Here’s an Oldie But Goodie post from several years back that shows you an inside look about the submission process…maybe this can help you in your own journey!
Today I submitted a nonfiction picture book manuscript that had been hidden away in my cupboard for several years.
Why was it hidden away?
That’s my strategy. You see, I know that in the business of publishing, if you want to get serious about earning money and getting manuscripts published, you have to land the contract BEFORE you write the book.
But sometimes, I just want to write a book. I mean, I HAVE to write a book. The story is just burning inside me, ready to burst forth. It won’t wait for the time it takes to try to land a contract first.
So I write the book.
Then I have a strategy. I make a list of potential publishers who might be interested in the book. I try to study their websites to make sure it fits each of their lists. When I have about 10 -20 targeted publishers on my list, I send out as many submissions as I can for about $20. Yep. That’s it. That’s all I can afford since there’s no guarantee of a sale.
But for $20, I can usually contact all the publishers on my list. Some accept e-mail submissions. That’s free. Some accept queries. That’s only the price of one stamp. Others accept only snail mail manuscript submissions. Those are the ones I don’t target a lot unless they fit into my $20 budget.
After I send my new book out to as many publishers on my list that fit into my budget, then I move onto other projects, get back to the business of trying to land contracts BEFORE I write the book, and wait.
It usually takes 3-6 months to hear back. Or not hear back according to the new method of simply not responding if a publisher rejects the manuscript. After that, I figure I did my part in trying to land a publisher for my manuscript.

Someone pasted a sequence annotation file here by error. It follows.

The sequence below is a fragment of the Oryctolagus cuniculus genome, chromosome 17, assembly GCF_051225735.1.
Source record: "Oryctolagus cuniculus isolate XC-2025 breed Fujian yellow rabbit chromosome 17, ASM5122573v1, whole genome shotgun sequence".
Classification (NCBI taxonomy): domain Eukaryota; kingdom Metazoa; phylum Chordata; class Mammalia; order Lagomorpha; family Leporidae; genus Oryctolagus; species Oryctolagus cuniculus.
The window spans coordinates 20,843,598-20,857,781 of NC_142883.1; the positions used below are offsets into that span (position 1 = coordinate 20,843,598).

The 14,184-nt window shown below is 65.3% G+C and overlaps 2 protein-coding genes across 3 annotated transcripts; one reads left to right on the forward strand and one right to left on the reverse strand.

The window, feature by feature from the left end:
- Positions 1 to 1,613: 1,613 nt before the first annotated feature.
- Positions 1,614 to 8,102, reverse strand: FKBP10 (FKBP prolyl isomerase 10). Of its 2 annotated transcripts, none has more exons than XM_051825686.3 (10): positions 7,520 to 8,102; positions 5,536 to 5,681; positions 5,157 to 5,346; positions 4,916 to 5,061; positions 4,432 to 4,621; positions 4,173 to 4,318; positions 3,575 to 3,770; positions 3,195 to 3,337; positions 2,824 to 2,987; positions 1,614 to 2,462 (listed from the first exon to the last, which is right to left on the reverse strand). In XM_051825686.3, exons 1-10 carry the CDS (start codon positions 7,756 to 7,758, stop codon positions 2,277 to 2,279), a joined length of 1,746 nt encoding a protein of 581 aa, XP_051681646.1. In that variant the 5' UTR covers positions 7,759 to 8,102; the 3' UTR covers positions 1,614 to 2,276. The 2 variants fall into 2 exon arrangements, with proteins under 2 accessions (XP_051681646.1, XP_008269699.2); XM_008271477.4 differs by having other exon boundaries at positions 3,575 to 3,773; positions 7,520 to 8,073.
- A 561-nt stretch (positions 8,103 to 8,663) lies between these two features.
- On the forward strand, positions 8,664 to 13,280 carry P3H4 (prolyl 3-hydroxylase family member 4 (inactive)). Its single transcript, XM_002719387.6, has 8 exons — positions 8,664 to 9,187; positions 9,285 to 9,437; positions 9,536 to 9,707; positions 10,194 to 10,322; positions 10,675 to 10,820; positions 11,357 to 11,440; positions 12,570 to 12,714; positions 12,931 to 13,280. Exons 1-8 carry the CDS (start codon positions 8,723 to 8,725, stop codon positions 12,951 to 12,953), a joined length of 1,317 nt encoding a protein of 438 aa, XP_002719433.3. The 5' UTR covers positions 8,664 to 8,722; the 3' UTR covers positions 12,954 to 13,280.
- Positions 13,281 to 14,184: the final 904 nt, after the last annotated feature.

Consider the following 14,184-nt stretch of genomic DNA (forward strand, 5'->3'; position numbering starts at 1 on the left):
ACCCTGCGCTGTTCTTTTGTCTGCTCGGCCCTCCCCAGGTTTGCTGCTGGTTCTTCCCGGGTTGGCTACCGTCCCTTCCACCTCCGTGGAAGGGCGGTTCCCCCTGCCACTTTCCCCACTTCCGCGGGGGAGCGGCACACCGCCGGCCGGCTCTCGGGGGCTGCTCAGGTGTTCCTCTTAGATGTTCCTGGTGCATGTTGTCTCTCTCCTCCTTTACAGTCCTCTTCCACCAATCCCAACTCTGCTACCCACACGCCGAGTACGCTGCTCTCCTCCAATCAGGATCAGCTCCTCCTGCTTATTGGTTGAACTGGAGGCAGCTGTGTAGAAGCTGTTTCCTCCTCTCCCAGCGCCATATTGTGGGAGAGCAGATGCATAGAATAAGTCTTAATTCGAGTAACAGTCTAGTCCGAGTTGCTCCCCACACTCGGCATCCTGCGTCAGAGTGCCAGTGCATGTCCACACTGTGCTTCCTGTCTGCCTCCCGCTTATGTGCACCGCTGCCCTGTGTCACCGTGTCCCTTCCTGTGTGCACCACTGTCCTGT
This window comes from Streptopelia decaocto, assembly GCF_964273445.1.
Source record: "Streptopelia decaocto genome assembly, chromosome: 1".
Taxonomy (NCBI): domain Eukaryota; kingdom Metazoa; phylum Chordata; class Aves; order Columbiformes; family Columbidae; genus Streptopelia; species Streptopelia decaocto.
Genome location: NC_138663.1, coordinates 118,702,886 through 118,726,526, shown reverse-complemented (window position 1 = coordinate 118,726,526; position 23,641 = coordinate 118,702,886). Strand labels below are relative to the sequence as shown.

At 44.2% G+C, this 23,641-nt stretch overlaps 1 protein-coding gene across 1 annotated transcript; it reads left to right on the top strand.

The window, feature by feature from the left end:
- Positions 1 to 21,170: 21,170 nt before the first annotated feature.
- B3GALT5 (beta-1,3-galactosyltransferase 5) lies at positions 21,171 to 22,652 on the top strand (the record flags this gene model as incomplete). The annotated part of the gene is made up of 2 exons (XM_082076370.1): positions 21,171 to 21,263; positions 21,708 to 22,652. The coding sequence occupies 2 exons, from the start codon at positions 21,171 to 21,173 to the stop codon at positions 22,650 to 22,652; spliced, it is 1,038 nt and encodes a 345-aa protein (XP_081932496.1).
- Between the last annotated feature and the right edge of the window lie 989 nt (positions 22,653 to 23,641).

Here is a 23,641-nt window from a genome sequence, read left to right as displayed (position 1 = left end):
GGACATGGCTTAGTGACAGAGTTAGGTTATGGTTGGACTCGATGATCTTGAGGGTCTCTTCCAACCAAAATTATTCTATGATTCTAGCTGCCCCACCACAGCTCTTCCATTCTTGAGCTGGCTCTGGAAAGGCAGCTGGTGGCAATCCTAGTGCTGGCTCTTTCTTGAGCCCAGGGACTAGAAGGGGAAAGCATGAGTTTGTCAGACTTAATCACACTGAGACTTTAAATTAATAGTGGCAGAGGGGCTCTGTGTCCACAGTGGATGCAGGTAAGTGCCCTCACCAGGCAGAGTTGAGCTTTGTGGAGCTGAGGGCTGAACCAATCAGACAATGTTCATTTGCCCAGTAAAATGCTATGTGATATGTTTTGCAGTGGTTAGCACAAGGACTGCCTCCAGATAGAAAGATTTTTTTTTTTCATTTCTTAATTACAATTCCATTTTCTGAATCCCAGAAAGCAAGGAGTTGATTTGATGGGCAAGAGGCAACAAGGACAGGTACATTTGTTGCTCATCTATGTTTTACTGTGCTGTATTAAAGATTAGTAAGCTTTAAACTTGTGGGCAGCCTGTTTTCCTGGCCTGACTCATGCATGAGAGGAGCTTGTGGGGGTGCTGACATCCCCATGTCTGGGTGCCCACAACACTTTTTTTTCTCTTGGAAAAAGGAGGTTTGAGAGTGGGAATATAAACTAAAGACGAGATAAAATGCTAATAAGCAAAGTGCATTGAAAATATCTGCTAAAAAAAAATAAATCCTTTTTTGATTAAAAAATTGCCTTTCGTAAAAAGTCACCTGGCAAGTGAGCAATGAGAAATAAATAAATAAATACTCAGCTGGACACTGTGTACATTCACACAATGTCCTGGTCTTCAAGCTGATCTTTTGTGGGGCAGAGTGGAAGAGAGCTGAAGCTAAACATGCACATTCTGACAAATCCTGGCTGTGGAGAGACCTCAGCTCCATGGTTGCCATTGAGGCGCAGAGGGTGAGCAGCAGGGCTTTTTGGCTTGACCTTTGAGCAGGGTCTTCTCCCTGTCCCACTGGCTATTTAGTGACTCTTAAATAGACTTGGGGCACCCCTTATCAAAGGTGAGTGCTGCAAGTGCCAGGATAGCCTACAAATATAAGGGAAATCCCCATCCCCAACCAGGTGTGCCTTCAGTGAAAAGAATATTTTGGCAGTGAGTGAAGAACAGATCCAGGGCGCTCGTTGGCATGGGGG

That’s when I tuck it away in a file folder in my cupboards I have in the garage.
But it’s not forgotten. No manuscript is forgotten. You see, I’m an optimist. I’ve heard of too many stories where a writer’s manuscript or artist’s painting was “discovered” years or even generations after it was created.
So this month when I read in my issue of Children’s Book Insider that a certain publisher was looking for a certain type of nonfiction manuscript that described MY manuscript, my heart skipped a beat. Bingo!
I went out to my cupboard, found the book manuscript that had been waiting, and prepared it for submission. I sent it on its merry way, and then got back to work on a children’s book deadline I’m currently writing under contract.
That’s how I maintain my writing career. I spend most of my time writing manuscripts that are under contract. I occasionally write manuscripts for myself that I just gotta write…and occasionally send them out to specifically targeted publishers. So far, I’ve landed over 75 books contracts before I wrote the book. I’ve landed zero book contracts for the manuscripts I wrote and THEN tried to find a publisher.
But hey–I’m an optimist! That’s why I sent out my nonfiction picture book submission today. But I’m also a realist. That’s why I got back to work on my book deadline after it was gone.
What’s your strategy?